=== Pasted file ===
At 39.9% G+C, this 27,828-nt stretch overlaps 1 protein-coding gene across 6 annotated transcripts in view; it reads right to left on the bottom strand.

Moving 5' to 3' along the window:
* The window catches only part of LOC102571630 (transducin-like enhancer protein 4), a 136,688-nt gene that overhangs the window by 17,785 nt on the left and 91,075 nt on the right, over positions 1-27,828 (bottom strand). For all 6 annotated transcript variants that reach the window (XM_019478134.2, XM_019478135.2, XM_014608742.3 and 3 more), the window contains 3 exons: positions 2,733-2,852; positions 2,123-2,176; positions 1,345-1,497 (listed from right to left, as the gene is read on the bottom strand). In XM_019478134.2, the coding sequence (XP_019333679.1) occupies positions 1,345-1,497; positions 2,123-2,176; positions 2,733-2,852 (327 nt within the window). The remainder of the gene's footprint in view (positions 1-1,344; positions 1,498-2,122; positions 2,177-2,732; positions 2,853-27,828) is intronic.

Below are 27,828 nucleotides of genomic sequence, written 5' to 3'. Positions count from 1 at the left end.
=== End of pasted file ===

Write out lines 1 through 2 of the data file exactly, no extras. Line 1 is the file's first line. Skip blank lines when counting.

At 39.9% G+C, this 27,828-nt stretch overlaps 1 protein-coding gene across 6 annotated transcripts in view; it reads right to left on the bottom strand.

Moving 5' to 3' along the window: